29 November 2012
Loss of nucleoside reverse transcriptase inhibitor (NRTI) activity was significantly greater among people combining two NRTIs with a nonnucleoside reverse transcriptase inhibitor (NNRTI) as first-line therapy than among those taking two NRTIs plus a ritonavir-boosted protease inhibitor (PI), according to results of a Swiss HIV Cohort Study (SHCS) analysis.
Resistance risk was lower with a boosted PI regimen than with an NNRTI combination within 3 months of virologic failure, 3 to 6 months after failure, and more than 6 months after failure. The findings have especially important implications for resource-poor settings where viral load monitoring may be infrequent and resistance testing is even less common.
Resistance mutations accumulate when an antiretroviral regimen fails. If a person continues taking a failing regimen, mutations continue to accumulate and may greatly limit options for subsequent effective regimens. In most low-income countries, the preferred first-line regimen contains an NNRTI plus two NRTIs. But the impact of continued treatment with a failing NNRTI or PI regimen remains incompletely understood.
To address these issues, SHCS investigators analyzed resistance development in patients taking a failing standard first-line NNRTI or boosted-PI combination. They defined virologic failure as a viral load at or above 50 copies/mL after a previous load below 50 copies/mL, or failure to reach a viral load below 50 copies/mL within 180 days of starting treatment.
The researchers examined viral sequences collected from these people to determine which resistance mutations emerged up to and beyond 6 months of continued treatment with a failed regimen. They used a standard method to determine loss of NRTI, NNRTI, and PI activity within 3 months of failure, 3 to 6 months after failure, and more than 6 months after failure.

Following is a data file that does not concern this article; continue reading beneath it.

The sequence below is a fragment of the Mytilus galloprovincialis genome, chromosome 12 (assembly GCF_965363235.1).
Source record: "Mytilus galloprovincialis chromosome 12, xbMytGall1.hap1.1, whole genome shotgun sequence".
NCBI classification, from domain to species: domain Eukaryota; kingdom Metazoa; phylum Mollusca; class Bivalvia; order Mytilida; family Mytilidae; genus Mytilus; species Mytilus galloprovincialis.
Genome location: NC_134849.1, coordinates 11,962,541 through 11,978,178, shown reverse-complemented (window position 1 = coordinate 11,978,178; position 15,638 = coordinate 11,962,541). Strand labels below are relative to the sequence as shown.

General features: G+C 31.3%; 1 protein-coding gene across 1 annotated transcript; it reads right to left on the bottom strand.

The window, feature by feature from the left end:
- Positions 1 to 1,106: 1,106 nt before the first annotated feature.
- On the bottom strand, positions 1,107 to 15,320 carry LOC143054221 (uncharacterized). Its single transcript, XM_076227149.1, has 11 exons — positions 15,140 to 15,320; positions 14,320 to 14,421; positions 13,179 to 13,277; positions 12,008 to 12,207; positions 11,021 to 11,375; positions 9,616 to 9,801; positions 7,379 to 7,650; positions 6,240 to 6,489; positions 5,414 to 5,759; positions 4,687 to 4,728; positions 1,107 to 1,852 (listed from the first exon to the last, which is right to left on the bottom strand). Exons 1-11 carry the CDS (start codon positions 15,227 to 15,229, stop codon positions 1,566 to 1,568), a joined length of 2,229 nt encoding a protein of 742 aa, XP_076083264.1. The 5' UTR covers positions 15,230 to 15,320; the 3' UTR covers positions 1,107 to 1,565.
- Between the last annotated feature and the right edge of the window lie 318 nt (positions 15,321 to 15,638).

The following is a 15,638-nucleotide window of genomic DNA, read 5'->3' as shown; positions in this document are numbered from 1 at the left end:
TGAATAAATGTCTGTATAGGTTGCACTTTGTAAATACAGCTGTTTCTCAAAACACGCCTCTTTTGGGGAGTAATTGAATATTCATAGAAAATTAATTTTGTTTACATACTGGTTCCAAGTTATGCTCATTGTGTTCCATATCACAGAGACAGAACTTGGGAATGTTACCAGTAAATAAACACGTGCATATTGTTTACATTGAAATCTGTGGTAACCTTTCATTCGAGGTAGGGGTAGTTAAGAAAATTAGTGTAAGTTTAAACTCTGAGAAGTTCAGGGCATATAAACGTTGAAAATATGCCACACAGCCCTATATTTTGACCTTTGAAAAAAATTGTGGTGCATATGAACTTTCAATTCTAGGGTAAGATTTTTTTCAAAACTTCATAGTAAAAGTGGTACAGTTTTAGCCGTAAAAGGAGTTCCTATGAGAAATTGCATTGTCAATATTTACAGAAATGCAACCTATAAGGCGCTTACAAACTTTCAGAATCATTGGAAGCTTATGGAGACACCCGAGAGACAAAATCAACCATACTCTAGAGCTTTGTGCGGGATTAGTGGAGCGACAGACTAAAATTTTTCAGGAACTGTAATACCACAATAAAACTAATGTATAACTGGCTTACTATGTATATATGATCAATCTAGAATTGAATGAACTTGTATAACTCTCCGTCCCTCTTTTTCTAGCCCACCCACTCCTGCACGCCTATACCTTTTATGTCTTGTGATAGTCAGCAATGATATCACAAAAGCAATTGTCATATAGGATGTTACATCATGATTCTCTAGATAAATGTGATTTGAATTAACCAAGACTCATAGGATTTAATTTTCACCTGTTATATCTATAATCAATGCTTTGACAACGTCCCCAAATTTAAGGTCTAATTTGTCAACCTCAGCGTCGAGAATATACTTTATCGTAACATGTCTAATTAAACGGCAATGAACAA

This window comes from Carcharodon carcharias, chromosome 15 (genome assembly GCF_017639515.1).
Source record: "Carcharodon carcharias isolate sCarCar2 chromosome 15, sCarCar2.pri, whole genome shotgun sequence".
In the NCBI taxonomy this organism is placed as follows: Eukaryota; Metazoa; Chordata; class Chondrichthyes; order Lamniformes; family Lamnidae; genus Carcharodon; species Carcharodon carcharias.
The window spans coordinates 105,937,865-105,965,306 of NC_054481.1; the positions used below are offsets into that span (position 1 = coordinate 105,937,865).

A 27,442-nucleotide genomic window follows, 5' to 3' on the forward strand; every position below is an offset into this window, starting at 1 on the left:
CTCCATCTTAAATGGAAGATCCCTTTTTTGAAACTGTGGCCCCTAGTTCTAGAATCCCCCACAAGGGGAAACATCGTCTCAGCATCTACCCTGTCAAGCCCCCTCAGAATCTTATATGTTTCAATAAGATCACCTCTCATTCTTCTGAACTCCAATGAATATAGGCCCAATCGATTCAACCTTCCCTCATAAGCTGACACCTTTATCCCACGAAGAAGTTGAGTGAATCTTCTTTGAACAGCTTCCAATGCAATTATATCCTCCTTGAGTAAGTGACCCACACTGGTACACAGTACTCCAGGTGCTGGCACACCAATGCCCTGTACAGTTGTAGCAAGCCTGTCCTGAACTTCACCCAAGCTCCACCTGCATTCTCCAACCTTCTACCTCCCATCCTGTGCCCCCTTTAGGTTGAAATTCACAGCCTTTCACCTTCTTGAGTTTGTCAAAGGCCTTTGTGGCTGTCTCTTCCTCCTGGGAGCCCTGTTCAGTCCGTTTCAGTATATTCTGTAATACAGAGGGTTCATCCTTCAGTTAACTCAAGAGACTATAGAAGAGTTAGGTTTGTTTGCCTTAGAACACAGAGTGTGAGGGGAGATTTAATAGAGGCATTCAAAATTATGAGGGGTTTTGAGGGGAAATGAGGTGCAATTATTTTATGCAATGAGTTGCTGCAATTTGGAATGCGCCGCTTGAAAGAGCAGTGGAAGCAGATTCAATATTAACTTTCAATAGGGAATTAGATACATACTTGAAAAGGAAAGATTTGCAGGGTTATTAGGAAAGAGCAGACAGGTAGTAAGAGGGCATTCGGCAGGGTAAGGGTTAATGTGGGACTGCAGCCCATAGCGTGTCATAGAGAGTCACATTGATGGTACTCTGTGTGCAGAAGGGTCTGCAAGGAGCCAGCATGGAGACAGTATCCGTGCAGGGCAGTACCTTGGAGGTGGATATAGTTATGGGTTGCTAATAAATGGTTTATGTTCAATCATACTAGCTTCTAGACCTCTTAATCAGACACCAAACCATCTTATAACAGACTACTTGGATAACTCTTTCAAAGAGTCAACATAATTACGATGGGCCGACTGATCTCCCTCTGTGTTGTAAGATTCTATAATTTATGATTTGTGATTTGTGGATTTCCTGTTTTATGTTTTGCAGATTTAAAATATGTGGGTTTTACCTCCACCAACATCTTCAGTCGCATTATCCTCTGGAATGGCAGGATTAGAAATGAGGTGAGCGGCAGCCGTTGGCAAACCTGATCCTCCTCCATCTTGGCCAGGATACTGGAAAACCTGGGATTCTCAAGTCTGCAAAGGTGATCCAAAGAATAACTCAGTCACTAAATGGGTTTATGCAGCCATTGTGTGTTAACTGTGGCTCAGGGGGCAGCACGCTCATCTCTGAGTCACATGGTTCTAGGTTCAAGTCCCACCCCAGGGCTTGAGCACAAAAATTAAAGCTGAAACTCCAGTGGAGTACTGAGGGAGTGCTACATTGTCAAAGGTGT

The analysis included 99 genotypic resistance tests of virus from people treated with a ritonavir-boosted PI plus two NRTIs and 129 resistance tests of virus from people treated with an NNRTI plus two NRTIs. The risk of losing activity of one or more NRTIs was lower among people taking a boosted-PI regimen than among those taking an NNRTI regimen in every period analyzed:
Lost NRTI activity with boosted PI vs NNRTI:
• Within 3 months of failure: 8.8% vs 38.2% (P = 0.009)
• 3 to 6 months after failure: 7.1% vs 46.9% (P < 0.001)
• More than 6 months after failure: 18.9% vs 60.9% (P < 0.001)
In the same three periods, percentages of patients who lost PI activity were significantly lower than percentages who lost NNRTI activity (all P < 0.001):
Lost PI vs NNRTI activity:
• Within 3 months of failure: 2.9% vs 41.2%
• 3 to 6 months after failure: 3.6% vs 49.0%
• More than 6 months after failure: 5.4% vs 63.0%
Compared with people taking a ritonavir-boosted PI, those taking an NNRTI had more than a 13 times higher chance of accumulating NRTI resistance mutations within 6 months of starting treatment (adjusted odds ratio 13.3, 95% confidence interval 4.1 to 42.8, P < 0.001).
Although these findings are important for anyone taking a failing antiretroviral regimen, the SHCS team notes that they are particularly relevant in resource-poor regions where viral load monitoring is infrequent or entirely absent. Continuing a failing regimen holds greater risk in low-resource regions, which typically have fewer options for subsequent regimens.
Source: Alexandra U. Scherrer, Jürg Böni, Sabine Yerly, Thomas Klimkait, Vincent Aubert, Hansjakob Furrer, Alexandra Calmy, Matthias Cavassini, Luigia Elzi, Pietro L. Vernazza, Enos Bernasconi, Bruno Ledergerber, Huldrych F. Günthard, the Swiss HIV Cohort Study (SHCS). Long-lasting protection of activity of nucleoside reverse transcriptase inhibitors and protease inhibitors (PIs) by boosted PI containing regimens. PLoS One. 2012; 7: e50307.
Complete article provided by PLoS One, an open-access journal